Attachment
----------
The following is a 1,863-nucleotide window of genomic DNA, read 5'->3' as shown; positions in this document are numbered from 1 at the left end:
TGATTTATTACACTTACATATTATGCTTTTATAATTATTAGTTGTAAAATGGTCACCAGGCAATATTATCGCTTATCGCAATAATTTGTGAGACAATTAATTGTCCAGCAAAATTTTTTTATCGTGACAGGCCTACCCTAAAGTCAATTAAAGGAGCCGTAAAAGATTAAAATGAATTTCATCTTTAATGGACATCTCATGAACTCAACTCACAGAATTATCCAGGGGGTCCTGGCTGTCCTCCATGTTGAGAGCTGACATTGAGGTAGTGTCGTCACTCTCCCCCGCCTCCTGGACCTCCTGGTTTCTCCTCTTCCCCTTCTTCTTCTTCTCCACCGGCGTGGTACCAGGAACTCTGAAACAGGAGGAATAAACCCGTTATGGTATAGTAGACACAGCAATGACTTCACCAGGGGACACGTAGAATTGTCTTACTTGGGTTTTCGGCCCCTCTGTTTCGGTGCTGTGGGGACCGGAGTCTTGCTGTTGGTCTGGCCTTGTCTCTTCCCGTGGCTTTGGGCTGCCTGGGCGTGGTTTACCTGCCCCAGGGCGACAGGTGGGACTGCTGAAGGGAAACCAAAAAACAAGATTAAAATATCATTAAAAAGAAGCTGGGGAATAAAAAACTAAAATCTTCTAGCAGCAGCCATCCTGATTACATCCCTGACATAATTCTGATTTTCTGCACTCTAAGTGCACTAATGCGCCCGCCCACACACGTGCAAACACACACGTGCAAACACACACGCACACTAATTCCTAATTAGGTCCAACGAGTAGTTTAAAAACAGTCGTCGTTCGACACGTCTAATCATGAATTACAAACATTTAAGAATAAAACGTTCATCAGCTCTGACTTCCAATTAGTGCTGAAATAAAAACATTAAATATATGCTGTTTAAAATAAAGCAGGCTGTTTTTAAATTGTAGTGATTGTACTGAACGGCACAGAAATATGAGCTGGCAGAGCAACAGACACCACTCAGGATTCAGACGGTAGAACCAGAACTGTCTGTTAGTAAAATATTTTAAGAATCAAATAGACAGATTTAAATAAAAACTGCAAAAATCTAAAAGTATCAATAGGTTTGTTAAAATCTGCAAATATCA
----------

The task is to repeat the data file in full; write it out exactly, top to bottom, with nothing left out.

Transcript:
The following is a 1,863-nucleotide window of genomic DNA, read 5'->3' as shown; positions in this document are numbered from 1 at the left end:
TGATTTATTACACTTACATATTATGCTTTTATAATTATTAGTTGTAAAATGGTCACCAGGCAATATTATCGCTTATCGCAATAATTTGTGAGACAATTAATTGTCCAGCAAAATTTTTTTATCGTGACAGGCCTACCCTAAAGTCAATTAAAGGAGCCGTAAAAGATTAAAATGAATTTCATCTTTAATGGACATCTCATGAACTCAACTCACAGAATTATCCAGGGGGTCCTGGCTGTCCTCCATGTTGAGAGCTGACATTGAGGTAGTGTCGTCACTCTCCCCCGCCTCCTGGACCTCCTGGTTTCTCCTCTTCCCCTTCTTCTTCTTCTCCACCGGCGTGGTACCAGGAACTCTGAAACAGGAGGAATAAACCCGTTATGGTATAGTAGACACAGCAATGACTTCACCAGGGGACACGTAGAATTGTCTTACTTGGGTTTTCGGCCCCTCTGTTTCGGTGCTGTGGGGACCGGAGTCTTGCTGTTGGTCTGGCCTTGTCTCTTCCCGTGGCTTTGGGCTGCCTGGGCGTGGTTTACCTGCCCCAGGGCGACAGGTGGGACTGCTGAAGGGAAACCAAAAAACAAGATTAAAATATCATTAAAAAGAAGCTGGGGAATAAAAAACTAAAATCTTCTAGCAGCAGCCATCCTGATTACATCCCTGACATAATTCTGATTTTCTGCACTCTAAGTGCACTAATGCGCCCGCCCACACACGTGCAAACACACACGTGCAAACACACACGCACACTAATTCCTAATTAGGTCCAACGAGTAGTTTAAAAACAGTCGTCGTTCGACACGTCTAATCATGAATTACAAACATTTAAGAATAAAACGTTCATCAGCTCTGACTTCCAATTAGTGCTGAAATAAAAACATTAAATATATGCTGTTTAAAATAAAGCAGGCTGTTTTTAAATTGTAGTGATTGTACTGAACGGCACAGAAATATGAGCTGGCAGAGCAACAGACACCACTCAGGATTCAGACGGTAGAACCAGAACTGTCTGTTAGTAAAATATTTTAAGAATCAAATAGACAGATTTAAATAAAAACTGCAAAAATCTAAAAGTATCAATAGGTTTGTTAAAATCTGCAAATATCA